A gorgeous, sandstone canyon in southern Utah with close to 3,000 ft walls towering up each side are the kind of sights that you can see at Zion. Zion NP offers hikes at all skill and fitness levels, sight-seeing, big wall climbing, canyoneering, and backpacking. There are beautiful sights and amazing adventures to be found in Zion and with them, there are also large crowds throughout the National Park.
As a small disclaimer, there are a lot of activities that can be participated in in Zion such as canyoneering, big wall climbing, and some strenuous hikes that should not be attempted without the proper preparation and training. Please take this into account before attempting these activities. Zion NP like many National Parks close hikes for maintenance. While we were there, Narrows was closed because the water level was too high because of snowmelt. Upper Emerald Pools hike was closed because of maintenance, but you are still able to hike to lower and middle Emerald Pools.
We left from Provo, UT and drove down Friday night, leaving our dog with friends in Provo. We got to our hotel, the Bumble-berry Inn, in Springdale, UT at around 10pm. With a clean room, pool on sight, free breakfast, close to the shuttle that took us to Zion entrance, we had a wonderful experience with the hotel. Our room faced outward to the sandstone mountains that surrounded Springdale. Our hotel offered free breakfast, which we ate (see my food post).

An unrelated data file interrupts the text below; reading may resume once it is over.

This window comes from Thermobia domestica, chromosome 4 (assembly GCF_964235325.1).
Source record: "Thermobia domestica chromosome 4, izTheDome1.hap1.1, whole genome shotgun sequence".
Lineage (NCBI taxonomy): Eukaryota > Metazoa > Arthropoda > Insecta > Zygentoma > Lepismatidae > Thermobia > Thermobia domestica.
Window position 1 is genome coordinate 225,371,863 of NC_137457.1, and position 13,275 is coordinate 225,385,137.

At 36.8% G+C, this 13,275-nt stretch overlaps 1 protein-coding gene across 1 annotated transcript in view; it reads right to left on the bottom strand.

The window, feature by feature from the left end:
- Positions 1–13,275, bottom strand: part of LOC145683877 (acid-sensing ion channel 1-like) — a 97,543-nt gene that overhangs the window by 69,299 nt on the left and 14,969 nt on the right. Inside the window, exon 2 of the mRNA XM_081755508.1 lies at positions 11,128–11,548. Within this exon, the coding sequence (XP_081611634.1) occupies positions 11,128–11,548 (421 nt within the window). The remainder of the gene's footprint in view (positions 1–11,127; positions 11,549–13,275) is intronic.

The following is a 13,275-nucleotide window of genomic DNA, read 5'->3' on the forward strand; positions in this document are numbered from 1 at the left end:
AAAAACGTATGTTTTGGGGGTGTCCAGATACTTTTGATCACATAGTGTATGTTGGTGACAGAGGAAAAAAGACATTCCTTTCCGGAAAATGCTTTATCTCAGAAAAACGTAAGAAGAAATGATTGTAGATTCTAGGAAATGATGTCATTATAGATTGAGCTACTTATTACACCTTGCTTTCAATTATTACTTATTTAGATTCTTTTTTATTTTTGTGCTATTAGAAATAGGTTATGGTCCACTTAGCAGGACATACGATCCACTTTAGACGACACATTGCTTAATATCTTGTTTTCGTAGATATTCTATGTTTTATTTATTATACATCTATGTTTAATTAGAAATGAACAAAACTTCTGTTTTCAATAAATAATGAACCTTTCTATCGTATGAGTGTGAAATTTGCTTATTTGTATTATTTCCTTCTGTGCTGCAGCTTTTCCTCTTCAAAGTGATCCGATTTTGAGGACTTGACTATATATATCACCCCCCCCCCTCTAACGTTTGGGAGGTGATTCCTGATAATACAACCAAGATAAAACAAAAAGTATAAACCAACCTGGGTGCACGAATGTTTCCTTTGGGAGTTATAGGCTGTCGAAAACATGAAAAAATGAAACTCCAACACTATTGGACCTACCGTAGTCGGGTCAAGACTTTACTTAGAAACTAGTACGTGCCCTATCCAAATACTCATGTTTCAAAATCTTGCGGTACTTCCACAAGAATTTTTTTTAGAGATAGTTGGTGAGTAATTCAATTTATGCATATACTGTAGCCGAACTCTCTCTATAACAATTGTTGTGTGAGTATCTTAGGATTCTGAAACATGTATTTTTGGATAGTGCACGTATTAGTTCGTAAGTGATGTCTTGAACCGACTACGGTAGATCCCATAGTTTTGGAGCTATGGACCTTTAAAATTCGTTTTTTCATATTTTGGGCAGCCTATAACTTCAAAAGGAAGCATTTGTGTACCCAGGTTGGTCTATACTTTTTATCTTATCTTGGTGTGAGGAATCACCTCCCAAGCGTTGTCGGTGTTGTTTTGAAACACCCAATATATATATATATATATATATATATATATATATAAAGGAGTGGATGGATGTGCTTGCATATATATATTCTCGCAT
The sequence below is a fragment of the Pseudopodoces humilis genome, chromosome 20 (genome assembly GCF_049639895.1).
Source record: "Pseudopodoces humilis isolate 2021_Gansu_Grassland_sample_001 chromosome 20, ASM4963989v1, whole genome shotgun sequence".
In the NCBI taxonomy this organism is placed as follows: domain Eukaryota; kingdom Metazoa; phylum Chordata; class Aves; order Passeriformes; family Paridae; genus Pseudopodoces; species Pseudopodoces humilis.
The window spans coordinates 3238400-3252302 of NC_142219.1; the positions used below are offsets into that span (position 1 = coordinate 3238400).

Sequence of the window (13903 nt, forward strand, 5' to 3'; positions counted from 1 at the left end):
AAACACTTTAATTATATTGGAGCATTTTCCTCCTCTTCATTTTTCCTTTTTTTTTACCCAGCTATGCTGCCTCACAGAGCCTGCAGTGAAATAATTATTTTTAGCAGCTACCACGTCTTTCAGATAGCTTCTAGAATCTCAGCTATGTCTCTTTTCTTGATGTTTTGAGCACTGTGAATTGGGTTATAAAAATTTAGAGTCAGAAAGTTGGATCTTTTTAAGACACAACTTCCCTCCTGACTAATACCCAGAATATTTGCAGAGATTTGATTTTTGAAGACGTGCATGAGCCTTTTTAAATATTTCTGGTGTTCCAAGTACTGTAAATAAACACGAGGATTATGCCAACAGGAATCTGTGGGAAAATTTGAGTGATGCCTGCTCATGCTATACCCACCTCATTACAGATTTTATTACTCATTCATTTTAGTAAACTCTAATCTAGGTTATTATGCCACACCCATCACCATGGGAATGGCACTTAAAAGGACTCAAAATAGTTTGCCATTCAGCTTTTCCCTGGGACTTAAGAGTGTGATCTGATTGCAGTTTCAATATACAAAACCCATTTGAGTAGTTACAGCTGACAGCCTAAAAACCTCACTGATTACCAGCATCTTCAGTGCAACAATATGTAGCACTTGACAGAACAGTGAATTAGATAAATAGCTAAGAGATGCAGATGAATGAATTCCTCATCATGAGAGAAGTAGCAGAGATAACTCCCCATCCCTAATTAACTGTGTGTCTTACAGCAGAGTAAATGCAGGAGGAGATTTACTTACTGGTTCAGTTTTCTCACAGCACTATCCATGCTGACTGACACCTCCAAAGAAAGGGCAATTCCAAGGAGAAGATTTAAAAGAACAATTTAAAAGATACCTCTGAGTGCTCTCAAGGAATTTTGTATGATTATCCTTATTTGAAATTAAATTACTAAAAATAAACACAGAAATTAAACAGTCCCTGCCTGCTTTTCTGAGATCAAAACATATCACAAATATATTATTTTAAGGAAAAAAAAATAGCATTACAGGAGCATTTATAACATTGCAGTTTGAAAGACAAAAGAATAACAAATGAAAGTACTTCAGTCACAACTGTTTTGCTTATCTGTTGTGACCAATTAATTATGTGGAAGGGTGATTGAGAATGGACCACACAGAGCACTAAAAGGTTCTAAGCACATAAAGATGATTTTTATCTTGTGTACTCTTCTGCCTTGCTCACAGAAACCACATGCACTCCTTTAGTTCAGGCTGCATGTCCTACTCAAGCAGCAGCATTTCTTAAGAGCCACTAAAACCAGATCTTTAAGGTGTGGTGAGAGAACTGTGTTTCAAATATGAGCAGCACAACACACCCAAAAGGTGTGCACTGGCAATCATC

We rode the shuttle to the entrance and got our National Parks passport book stamped. We rode the shuttle up to the last stopped and hiked the paved trail to the start of the Narrows hike. Unfortunately, we were unable to hike the Narrows while there but will most likely go back and hike the Narrows. We also hike the the short flat Grotto trail between stops 5 and 6. Because we stayed in a hotel outside the park and we had free entry with our national parks pass, so we went back to our hotel and swam, ate lunch and painted the scenery on our balcony. We ate at Oscar’s Cafe (see my post about food for the trip).
Our last day in Zion, we woke up super early and caught the first shuttle at 6am up to the trailhead for Angel’s Landing. After climbing just 1,500 ft in elevation over 5.7 miles, we reached the top of Angel’s Landing. It took us about 4 hours of hiking with an hour or two of taking breaks and eating lunch. With almost a complete 360 degree view of the surrounding canyon and the valley below. There are no guardrails around the edge of Angel’s Landing, so we hung our feet over the side while we at lunch, but be extremely careful. I would also suggest going early because later in the day there are tons of people on the chains and it can become dangerous to get to the top of Angel’s Landing.
After coming off of Angel’s Landing, we drove home.